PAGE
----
Pastoring in the suburbs and pastoring in the city are two completely different animals. In an urban parish like this one, I will probably never be in most of your homes. But in a suburban parish, one will be in almost everyone's home. I worked in two suburban parishes of 100 members each before I came to Broadway. That meant that in both places I spent the first year going from house to house, eating endless pieces of pie and cake, drinking gallons of coffee, looking at scores of photographs, and hearing lots of stories. And every once in a while, I got invited to dinner.
That's what Jo did. She invited me to dinner. Jo was a widow who lived in this incredibly charming Dutch Colonial stone house that was chocked full of the treasures that she and her husband had collected over a lifetime. One day, Jo became ill and died. Everyone loved her, so the funeral packed the church. Once we had laid her to rest, her family did what all families do when the parents are gone: they closed the house. None of Jo's children lived close by. All of them led busy lives. And so they hired a company to come in to that charming house and sell everything. I was curious, so I went to the sale. Strange people met me at the door and asked me to come in and look around, having no sense of who I was or who I had been to Jo. And what I saw that day has never left me: literally everything in her house – from the furniture to the knick-knacks to the rugs and drapes and dishes and clothing had price tags on it. Everything she had collected and purchased and been given and loved was for sale.
A friend of mine once told a similar story about his friend, Alice Tully, of Lincoln Center fame. When Alice died, all of her valuable things went to Christie's. But the rest of it, photographs, dishes, even things like stockings went to another auction house where it was pawed over by strangers. My friend told me that seeing that shook him so deeply that he wept uncontrollably. He said: “No one's life should be reduced to people groveling over stockings.”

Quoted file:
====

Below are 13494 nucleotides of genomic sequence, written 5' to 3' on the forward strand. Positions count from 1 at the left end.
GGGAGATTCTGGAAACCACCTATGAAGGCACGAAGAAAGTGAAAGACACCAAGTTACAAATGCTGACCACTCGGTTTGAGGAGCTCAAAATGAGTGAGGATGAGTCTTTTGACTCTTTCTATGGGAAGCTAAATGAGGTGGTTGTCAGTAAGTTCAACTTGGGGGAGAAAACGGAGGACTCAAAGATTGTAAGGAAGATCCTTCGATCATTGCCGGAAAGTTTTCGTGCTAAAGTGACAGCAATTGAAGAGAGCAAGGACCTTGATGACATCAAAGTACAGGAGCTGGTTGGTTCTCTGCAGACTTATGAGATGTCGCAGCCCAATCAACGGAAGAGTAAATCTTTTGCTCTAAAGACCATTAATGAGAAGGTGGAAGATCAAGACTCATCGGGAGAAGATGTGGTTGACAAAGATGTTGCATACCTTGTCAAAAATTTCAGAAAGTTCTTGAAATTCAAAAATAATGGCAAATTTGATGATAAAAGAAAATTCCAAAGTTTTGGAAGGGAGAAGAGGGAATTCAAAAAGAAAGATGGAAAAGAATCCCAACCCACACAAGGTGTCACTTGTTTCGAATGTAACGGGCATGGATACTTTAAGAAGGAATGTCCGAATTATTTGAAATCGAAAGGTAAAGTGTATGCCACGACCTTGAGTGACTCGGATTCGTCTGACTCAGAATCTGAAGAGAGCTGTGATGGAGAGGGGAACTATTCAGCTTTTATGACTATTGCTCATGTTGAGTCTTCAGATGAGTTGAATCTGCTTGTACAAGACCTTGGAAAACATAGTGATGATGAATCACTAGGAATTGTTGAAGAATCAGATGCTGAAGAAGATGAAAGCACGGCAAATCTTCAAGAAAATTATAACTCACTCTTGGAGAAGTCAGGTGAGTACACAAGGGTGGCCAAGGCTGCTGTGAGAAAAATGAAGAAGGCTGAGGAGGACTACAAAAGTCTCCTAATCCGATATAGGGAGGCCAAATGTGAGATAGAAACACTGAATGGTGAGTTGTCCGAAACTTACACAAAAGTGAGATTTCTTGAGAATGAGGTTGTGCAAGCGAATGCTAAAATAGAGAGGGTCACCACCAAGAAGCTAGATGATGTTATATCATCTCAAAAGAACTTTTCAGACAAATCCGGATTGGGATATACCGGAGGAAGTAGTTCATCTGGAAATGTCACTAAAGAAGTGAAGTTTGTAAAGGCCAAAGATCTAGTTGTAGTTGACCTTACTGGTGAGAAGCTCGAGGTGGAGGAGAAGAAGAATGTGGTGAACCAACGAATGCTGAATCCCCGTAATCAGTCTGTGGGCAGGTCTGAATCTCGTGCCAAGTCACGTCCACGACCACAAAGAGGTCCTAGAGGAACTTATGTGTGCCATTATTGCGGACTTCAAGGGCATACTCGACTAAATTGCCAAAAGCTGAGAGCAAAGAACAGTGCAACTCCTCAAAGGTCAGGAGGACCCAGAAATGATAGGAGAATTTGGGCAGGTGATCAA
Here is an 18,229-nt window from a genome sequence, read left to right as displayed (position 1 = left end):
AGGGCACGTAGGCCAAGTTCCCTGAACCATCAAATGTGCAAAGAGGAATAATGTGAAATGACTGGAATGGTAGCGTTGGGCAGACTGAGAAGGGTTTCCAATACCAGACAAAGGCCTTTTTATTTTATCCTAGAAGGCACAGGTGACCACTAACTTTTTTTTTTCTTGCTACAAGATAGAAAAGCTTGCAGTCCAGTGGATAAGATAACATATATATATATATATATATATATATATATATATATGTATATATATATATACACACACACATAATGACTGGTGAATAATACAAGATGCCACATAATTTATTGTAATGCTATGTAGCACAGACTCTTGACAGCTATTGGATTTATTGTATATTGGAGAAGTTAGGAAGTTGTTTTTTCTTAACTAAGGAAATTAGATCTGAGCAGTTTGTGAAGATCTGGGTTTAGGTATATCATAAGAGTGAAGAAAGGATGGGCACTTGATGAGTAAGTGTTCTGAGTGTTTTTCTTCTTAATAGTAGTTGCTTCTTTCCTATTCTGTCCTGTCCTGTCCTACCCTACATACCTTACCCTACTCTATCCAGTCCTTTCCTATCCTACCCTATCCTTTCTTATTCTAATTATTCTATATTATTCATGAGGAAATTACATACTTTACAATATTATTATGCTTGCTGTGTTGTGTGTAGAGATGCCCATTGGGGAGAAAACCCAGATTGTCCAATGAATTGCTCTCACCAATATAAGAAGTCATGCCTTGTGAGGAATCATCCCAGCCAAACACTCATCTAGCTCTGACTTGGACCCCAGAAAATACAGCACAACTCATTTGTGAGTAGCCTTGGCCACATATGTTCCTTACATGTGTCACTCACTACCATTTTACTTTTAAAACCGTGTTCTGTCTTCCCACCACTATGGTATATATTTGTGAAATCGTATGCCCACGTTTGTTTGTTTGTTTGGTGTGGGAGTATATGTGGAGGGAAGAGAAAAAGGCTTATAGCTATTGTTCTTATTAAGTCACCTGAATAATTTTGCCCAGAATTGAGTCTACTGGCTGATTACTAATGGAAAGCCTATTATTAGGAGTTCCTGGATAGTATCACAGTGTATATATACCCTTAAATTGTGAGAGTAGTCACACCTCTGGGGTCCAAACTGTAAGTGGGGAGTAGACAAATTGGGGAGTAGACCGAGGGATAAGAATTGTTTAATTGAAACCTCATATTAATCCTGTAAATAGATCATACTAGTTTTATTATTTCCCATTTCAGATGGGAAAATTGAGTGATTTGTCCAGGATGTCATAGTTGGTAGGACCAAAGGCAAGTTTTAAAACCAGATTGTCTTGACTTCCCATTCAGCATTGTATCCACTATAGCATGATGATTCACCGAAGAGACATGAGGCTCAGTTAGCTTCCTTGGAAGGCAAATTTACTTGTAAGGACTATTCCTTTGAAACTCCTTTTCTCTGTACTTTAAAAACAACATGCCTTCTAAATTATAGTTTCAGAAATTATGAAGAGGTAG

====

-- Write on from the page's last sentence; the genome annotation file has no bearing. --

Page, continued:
We spend our lives collecting things that we love and have meaning for us. But the hard truth is that one day, when are no more, people will take our things and divide them and sell them and fight over them and throw them away.
One day, someone in a crowd called out to Jesus: “Rabbi, tell my brother to divide the family inheritance with me.” We might assume that this was a younger brother who was unhappy with the unequal distribution of assets based on ancient Judaic inheritance practices. It was customary for the oldest male child to receive 2/3s of the estate, leaving 1/for the rest. (We can assume that females got nothing.) Maybe the man in the crowd that day hoped that this rabbi with his radical new ideas would say something fresh about dividing inheritance money more equitably. If Jesus had ideas about that, we don't hear them here. Instead, Jesus used the moment as a jumping off point to tell a story about the measure of our lives.
Once upon a time there was a very rich farmer who had a bumper crop. The harvest was so great that he didn't have any place to store it all. And so he decided that he would tear down the barns he had and build much bigger ones to store the tremendous surplus. Then he would kick back for the rest of his life, take an early retirement and enjoy the fruits of his labor. But the party ended before it ever began. God spoke and God said: “You fool! This very night your life is demanded of you. And the things you have prepared, whose will they be?” Jesus ends this unsettling story by saying: “So it is with everyone who stores up treasures for himself or herself, but is not rich toward God” – which is another way of saying “not rich toward those made in God's image.”
This is, perhaps, the most un-American story in the Bible. It flies in the face of our ideas about the superior nature of our capitalist system. And it is contrary to the way I was reared. From the time I was a little kid, I was taught to work hard and save my money for a rainy day – the more saved, the better. Abundance today protects you from poverty tomorrow. My mother canned food – hundreds of jars of green beans and tomatoes and corn and jam for the long, Indiana winters. That's just smart, right? What can be wrong about being prepared? What was so wrong with the rich farmer building new barns to hold the surplus grain? He's just a good businessman, practicing the art of the deal. So why does Jesus give him such a bum rap?